Acknowledgement of another human being raises awareness of the undeniable connection and relationship we all have with each other. Beyond acknowledging another human being, we can express our gratitude to the earth beneath our feet and to the heavenly space above us. Both of which provide us with everything we need in every moment of our life.
A study found in the NIH library states that "An existing body of research supports an association between gratitude and an overall sense of well being...". Sharing gratitude is an important step to a healthier you, a stronger community, and any loving relationship. Never forget the power of these two words when expressed with full intention. And just as important, never forget how to accept this acknowledgment for yourself, for when you thank another person, you are in fact thanking yourself for the very same reason. I thank you for reading.
Take a moment this coming Thanksgiving Holiday to practice sharing these two powerful words with someone in your life.
With sincerest gratitude,
Natural Acts of Kindness
As we approach the end of August, it is almost time to say our goodbyes to the summer season and open our welcoming arms to the breathtaking landscape of Autumn. You may notice as you walk outdoors that it seems the leaves on the trees are nearing the end of their time as their color shifts to a dark shade of green and they hang heavily from their branches towards the ground. Or you may notice in your garden a plethora of full-hearty produce begging for you to pluck it from its exhausted branches and vines.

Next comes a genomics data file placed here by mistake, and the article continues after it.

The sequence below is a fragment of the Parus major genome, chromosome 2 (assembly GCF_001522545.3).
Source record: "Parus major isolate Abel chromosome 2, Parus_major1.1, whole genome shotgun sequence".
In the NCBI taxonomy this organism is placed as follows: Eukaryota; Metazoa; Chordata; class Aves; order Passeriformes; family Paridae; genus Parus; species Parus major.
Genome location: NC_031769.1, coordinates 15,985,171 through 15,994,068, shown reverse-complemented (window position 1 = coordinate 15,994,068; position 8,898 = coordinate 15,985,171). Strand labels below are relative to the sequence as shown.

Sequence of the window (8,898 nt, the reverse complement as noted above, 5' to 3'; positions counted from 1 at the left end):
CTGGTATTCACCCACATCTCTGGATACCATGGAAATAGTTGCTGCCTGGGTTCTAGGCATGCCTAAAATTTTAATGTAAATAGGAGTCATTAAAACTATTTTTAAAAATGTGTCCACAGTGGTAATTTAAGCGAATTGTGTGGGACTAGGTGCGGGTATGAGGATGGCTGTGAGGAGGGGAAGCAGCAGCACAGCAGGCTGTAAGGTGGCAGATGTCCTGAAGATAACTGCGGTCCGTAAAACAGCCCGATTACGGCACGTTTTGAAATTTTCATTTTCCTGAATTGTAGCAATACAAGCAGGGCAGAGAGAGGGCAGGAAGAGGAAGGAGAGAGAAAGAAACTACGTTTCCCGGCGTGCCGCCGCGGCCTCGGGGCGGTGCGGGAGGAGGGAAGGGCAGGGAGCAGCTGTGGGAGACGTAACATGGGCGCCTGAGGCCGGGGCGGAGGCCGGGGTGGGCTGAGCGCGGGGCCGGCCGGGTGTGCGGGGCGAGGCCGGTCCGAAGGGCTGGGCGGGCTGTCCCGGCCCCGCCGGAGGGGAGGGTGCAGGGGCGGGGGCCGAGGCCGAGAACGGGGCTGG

This is the wonder of the harvest season. The season of abundance, of nourishment, of being nurtured, and of gratitude. This is a time in nature where we honor the richness of life and say thanks to all that has been offered in support of our growth and experience of life.
In your day to day life, how many times do you actually say THANK YOU to others and to yourself? When someone holds the door for you, do you say THANK YOU? How about when the metro brings you safely to your destination? Do you say, out loud or silently, THANK YOU?
How about the other way around? When was the last time YOU held the door for someone? When was the last time you randomly did something for someone else because you were feeling "in the mood"? Coming back to Mother Nature and the change of the seasons, we must remember that Mother Nature does not take a moment to think before she provides what is necessary for us and the rest of the world to survive, let alone thrive. She just does...and so should we.
What if Random Acts of Kindness were no longer Random? What if we considered them to simply be Natural Acts of Kindness? Moments of unconditional love and nurturing from ourselves to others; a moment of spoken or unspoken gratitude to another for simply being present in our life at this particular point in time, and above all, without judgment. Just as nature provides for us during this time, we should make the decision to act the same by sharing kindness to ourselves and others. No strings attached.
We should willingly bear fruit for the plucking and satisfaction of others.
When others can reap what you sow, you nurture another human and change them in ways you can't possibly imagine.
One final thought I leave you with is an opportunity. One that may change a person's life forever. The opportunity (or challenge, if you choose to view it as such) is to show at least one Natural Act of Kindness towards someone you don't know. But don't stop there. Notice how you feel afterwards, and notice how the other person responds. Cultivate this feeling in yourself and continue to spread it and plant it in other. Because, just as this season provides a harvest for us now, it also holds deep within itself the seeds for the next year's crop. You hold this same power, the "seeds" of kindness to be planted in the next generation.
Yours in peace,
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inspirational ideas on healthy living through eastern medicine, optimism, and possibility through empowerment.